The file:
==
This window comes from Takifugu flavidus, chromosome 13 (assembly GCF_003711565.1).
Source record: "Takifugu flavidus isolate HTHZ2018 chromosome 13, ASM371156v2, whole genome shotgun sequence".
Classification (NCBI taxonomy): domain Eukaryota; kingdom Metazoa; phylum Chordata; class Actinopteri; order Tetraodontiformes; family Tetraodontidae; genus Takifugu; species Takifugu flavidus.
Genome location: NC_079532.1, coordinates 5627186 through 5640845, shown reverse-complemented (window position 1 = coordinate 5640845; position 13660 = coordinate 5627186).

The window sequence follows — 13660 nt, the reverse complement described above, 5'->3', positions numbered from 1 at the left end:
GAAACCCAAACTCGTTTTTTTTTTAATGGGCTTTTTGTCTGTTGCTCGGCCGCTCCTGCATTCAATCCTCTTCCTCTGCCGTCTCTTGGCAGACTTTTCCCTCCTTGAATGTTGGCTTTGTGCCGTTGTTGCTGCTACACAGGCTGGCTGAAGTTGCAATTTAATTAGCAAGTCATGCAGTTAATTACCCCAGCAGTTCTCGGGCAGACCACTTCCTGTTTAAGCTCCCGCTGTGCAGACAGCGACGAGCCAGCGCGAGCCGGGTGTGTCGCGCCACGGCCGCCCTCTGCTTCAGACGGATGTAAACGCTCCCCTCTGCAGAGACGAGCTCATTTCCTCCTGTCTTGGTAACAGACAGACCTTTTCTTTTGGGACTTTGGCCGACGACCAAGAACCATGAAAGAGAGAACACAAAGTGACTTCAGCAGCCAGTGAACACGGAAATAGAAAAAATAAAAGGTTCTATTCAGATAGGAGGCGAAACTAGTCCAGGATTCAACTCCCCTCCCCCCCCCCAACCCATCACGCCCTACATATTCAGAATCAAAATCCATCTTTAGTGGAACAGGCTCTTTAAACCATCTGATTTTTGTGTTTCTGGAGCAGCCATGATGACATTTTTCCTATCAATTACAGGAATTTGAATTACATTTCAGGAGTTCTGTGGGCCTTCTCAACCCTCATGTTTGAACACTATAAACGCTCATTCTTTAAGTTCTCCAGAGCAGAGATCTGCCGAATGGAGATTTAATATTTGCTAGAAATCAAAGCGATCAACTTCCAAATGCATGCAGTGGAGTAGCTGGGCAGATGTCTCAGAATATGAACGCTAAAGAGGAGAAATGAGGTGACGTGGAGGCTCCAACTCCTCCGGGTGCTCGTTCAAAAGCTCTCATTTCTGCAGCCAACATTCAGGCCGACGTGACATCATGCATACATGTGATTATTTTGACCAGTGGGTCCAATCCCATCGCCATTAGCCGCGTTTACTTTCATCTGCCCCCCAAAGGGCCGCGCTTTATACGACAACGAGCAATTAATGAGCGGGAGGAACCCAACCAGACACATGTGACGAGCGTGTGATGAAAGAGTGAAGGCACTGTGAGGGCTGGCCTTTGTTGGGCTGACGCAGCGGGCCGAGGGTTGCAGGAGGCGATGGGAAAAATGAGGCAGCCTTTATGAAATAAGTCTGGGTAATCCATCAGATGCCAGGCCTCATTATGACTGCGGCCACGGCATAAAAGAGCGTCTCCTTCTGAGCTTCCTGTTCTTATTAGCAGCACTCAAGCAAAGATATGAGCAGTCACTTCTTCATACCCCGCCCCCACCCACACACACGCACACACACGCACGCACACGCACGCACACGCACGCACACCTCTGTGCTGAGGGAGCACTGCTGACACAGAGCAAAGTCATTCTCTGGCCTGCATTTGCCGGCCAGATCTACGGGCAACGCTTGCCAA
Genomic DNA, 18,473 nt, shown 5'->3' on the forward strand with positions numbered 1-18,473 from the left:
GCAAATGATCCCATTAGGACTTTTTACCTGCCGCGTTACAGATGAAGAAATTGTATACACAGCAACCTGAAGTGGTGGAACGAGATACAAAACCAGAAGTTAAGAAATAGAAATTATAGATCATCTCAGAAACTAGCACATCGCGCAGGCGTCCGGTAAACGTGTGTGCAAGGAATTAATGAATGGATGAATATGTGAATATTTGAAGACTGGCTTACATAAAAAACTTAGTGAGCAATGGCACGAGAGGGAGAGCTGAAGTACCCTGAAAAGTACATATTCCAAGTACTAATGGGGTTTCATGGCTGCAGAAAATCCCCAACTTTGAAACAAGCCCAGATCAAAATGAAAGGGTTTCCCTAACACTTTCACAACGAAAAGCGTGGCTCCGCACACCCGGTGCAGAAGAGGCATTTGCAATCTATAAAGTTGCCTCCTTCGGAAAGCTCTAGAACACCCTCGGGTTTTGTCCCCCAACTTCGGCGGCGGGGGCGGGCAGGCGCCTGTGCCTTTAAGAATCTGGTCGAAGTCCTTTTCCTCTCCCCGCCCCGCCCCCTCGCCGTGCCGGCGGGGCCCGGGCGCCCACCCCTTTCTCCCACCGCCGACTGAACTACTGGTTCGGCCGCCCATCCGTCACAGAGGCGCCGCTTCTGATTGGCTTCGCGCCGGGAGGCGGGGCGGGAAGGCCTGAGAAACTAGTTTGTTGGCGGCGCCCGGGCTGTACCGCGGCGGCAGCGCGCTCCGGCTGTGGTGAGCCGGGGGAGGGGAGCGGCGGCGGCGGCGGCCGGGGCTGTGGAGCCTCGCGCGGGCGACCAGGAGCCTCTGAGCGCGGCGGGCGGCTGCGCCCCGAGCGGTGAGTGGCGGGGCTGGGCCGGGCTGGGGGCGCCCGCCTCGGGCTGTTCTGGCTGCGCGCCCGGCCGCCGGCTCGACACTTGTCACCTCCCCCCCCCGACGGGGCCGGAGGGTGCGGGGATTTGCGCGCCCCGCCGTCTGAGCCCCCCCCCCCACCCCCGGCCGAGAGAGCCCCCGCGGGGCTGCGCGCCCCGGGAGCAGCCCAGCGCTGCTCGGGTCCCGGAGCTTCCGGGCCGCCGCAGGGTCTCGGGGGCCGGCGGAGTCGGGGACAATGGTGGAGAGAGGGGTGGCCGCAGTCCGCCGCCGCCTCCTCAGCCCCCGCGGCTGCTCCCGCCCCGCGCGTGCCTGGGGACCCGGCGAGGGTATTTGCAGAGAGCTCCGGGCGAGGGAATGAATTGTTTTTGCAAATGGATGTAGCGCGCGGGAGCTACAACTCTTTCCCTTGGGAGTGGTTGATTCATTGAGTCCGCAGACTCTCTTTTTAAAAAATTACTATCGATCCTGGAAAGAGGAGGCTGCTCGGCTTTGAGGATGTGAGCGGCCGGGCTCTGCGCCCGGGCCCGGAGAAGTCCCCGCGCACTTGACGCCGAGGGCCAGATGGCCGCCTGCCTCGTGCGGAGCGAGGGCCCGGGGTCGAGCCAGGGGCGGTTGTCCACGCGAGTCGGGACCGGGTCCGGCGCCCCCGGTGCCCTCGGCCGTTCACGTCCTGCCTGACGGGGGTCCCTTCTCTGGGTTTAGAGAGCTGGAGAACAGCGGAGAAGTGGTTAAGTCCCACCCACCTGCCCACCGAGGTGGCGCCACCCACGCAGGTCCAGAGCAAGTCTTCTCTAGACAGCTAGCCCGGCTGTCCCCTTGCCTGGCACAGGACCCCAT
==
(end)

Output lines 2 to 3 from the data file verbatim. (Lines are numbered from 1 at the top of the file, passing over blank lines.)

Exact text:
Source record: "Takifugu flavidus isolate HTHZ2018 chromosome 13, ASM371156v2, whole genome shotgun sequence".
Classification (NCBI taxonomy): domain Eukaryota; kingdom Metazoa; phylum Chordata; class Actinopteri; order Tetraodontiformes; family Tetraodontidae; genus Takifugu; species Takifugu flavidus.